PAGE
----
Remembering a friend of the local scene

Winnipeg show promoter Jonah Nepon moved to Montreal in 2010 and quickly fell in with the music scene. The 29-year-old recently succumbed to brain cancer, and this afternoon, a bunch of local bands are gathering at Casa to play a free show in his honour. Ahead of this event, Passovah Productions’ Noah Bick and Jonah’s brother Adam Nepon shared their memories with Cult MTL.

Jonah Nepon

In 2010, Winnipeg show promoter Jonah Nepon moved to Montreal, bringing his Ghost Town Manitoba company with him. He quickly fell in with the local music scene, working closely with Pop Montreal, Blueskiesturnblack and Passovah Productions. And when those local colleagues learned that the 29-year-old had died of brain cancer in his hometown just over a month ago, they assembled some local bands to play a memorial show, happening today at Casa del Popolo. Here’s what Passovah’s Noah Bick and Jonah’s brother Adam (who’s in town today) had to say about him.


Noah Bick

Jonah truly cared about supporting local talent. After years of doing events in Winnipeg, he moved here, while on a tour that he booked, and started promoting shows. He also released records on his own record label.

I like that he didn’t only support local music, but also visual art. He worked with Mitch Dixon, who did the poster for Saturday’s event, on a number of posters and then took the time to print them and put them up himself. Aside from the shows that he did for local and touring artists, he began a solo series that showcased the individual talent of different performers. He continued doing these sorts of shows when he returned to Winnipeg. His two showcases at the 2011 Pop Montreal went well, and featured some great artists: Snailhouse, One Hundred Dollars, Jennifer Castle and David MacLeod, and Each Other, Freak Heat Waves, Cotton Mouth and Holobody in 2012. I’m glad that he worked for Pop Montreal as a venue manager these past two years and that Hilary (from Pop) and I got to see him in Winnipeg this summer at the Lo Pub when the Pop Off tour came through.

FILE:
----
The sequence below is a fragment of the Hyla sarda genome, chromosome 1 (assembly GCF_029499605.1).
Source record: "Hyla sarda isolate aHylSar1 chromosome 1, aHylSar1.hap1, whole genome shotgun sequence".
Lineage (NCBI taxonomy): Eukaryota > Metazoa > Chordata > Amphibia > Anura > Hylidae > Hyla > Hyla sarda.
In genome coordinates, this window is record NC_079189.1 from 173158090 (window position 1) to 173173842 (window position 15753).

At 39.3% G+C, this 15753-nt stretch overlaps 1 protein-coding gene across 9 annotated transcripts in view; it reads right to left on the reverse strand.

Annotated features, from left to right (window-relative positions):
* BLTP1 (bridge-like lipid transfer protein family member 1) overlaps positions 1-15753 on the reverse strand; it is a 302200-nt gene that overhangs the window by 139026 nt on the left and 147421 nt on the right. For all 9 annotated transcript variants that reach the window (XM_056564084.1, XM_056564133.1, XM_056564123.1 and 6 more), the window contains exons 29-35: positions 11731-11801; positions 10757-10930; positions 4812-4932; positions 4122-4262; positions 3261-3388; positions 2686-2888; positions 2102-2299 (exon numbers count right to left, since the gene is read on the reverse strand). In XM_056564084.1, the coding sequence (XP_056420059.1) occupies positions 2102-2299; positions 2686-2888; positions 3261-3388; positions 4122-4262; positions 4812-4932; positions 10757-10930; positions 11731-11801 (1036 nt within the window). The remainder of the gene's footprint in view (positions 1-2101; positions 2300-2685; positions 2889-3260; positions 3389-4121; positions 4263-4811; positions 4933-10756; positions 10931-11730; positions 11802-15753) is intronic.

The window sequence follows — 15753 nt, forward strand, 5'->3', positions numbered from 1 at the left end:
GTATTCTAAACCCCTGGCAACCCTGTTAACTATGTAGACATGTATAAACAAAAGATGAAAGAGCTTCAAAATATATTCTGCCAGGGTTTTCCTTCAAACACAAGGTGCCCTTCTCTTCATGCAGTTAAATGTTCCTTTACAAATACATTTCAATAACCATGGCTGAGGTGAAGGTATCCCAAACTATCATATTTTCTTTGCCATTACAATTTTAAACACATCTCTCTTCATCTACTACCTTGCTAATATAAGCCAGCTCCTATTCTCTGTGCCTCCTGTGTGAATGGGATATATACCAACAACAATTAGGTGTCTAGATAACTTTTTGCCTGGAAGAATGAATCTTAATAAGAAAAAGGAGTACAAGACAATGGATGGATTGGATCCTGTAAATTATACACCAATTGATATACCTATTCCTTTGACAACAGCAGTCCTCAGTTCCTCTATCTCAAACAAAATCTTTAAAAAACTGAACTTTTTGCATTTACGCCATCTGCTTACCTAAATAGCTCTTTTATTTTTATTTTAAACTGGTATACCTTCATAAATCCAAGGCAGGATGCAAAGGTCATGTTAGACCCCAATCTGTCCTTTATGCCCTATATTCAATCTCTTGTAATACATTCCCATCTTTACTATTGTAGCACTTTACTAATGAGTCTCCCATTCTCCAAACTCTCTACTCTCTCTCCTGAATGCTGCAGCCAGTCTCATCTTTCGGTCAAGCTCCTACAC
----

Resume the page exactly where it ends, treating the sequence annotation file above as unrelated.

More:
I think our city and the rest of the country will always benefit from positive-minded promoters and artistic/event curators like Jonah. In Winnipeg, he was not only involved in music but also had a radio show and worked at the cinemathèque. Who knows what he would have got up to had he come back to Montreal. Jonah was a caring person, and the world could always use people like these. I hope that his memory lives on through the lives of the people that he touched.


Adam Nepon

Jonah had an appreciation for all forms of life, whether it be people or animals. To him, everyone had a story to tell and if he had the time he would sit and listen. Sometimes he didn’t have the time but still stayed to listen.

One of Jonah’s strongest characteristics was the empathy he felt for people who were less fortunate or those going through tough moments in their lives. He truly sympathized with what they were going through and it was as if he felt their pain.

Jonah had an ability to relate with children and form an instant bond. He was the guy at birthday parties and functions playing with kids even if he had no idea who they were or sometimes even not knowing who their parents were. During high school he did volunteer work with a boy named Robert who benefited greatly by having someone like him in his life. His ability to connect didn’t stop with children; he was able to connect with people of all ages. He was an old soul in a young man’s body. ■

Play Guitar, Adam and the Amethysts, Asthma Camp, Alden Penner, the Sin and the Swoon and Wax Mannequin play Casa del Popolo (4873 St-Laurent) today, Saturday, April 6, 2–5 p.m., free (donations for the Montreal Neurological Institute will be collected)

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